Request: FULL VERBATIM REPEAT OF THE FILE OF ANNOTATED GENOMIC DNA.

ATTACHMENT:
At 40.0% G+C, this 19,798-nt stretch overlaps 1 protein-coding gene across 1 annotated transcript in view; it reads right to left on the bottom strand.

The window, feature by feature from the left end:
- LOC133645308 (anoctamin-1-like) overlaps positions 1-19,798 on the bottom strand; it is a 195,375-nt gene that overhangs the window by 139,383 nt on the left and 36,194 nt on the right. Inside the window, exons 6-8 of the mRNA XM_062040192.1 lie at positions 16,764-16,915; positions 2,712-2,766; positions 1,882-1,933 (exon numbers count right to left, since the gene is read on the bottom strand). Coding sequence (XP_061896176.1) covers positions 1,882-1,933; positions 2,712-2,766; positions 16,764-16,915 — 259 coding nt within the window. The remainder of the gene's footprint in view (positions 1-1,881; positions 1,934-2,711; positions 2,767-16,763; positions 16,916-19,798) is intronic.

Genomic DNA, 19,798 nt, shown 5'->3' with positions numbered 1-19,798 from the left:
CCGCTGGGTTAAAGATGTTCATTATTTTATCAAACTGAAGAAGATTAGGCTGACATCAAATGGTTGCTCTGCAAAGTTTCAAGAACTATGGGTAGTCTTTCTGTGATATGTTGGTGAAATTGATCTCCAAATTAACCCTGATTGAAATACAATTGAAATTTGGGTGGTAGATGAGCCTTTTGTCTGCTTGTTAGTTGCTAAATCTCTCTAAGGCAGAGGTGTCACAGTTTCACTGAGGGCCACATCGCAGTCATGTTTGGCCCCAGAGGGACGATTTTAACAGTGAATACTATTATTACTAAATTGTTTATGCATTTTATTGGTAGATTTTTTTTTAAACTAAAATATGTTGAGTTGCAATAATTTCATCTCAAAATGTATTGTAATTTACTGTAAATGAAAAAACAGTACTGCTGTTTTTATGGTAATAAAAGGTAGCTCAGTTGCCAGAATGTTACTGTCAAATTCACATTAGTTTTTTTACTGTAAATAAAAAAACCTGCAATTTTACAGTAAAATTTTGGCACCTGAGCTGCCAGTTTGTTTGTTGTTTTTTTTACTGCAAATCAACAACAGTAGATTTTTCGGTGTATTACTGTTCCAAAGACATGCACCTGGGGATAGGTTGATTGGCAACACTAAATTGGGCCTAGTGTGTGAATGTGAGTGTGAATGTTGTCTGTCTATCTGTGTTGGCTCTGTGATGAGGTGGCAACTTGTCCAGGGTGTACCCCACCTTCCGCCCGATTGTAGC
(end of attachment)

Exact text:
At 40.0% G+C, this 19,798-nt stretch overlaps 1 protein-coding gene across 1 annotated transcript in view; it reads right to left on the bottom strand.

The window, feature by feature from the left end:
- LOC133645308 (anoctamin-1-like) overlaps positions 1-19,798 on the bottom strand; it is a 195,375-nt gene that overhangs the window by 139,383 nt on the left and 36,194 nt on the right. Inside the window, exons 6-8 of the mRNA XM_062040192.1 lie at positions 16,764-16,915; positions 2,712-2,766; positions 1,882-1,933 (exon numbers count right to left, since the gene is read on the bottom strand). Coding sequence (XP_061896176.1) covers positions 1,882-1,933; positions 2,712-2,766; positions 16,764-16,915 — 259 coding nt within the window. The remainder of the gene's footprint in view (positions 1-1,881; positions 1,934-2,711; positions 2,767-16,763; positions 16,916-19,798) is intronic.

Genomic DNA, 19,798 nt, shown 5'->3' with positions numbered 1-19,798 from the left:
CCGCTGGGTTAAAGATGTTCATTATTTTATCAAACTGAAGAAGATTAGGCTGACATCAAATGGTTGCTCTGCAAAGTTTCAAGAACTATGGGTAGTCTTTCTGTGATATGTTGGTGAAATTGATCTCCAAATTAACCCTGATTGAAATACAATTGAAATTTGGGTGGTAGATGAGCCTTTTGTCTGCTTGTTAGTTGCTAAATCTCTCTAAGGCAGAGGTGTCACAGTTTCACTGAGGGCCACATCGCAGTCATGTTTGGCCCCAGAGGGACGATTTTAACAGTGAATACTATTATTACTAAATTGTTTATGCATTTTATTGGTAGATTTTTTTTTAAACTAAAATATGTTGAGTTGCAATAATTTCATCTCAAAATGTATTGTAATTTACTGTAAATGAAAAAACAGTACTGCTGTTTTTATGGTAATAAAAGGTAGCTCAGTTGCCAGAATGTTACTGTCAAATTCACATTAGTTTTTTTACTGTAAATAAAAAAACCTGCAATTTTACAGTAAAATTTTGGCACCTGAGCTGCCAGTTTGTTTGTTGTTTTTTTTACTGCAAATCAACAACAGTAGATTTTTCGGTGTATTACTGTTCCAAAGACATGCACCTGGGGATAGGTTGATTGGCAACACTAAATTGGGCCTAGTGTGTGAATGTGAGTGTGAATGTTGTCTGTCTATCTGTGTTGGCTCTGTGATGAGGTGGCAACTTGTCCAGGGTGTACCCCACCTTCCGCCCGATTGTAGC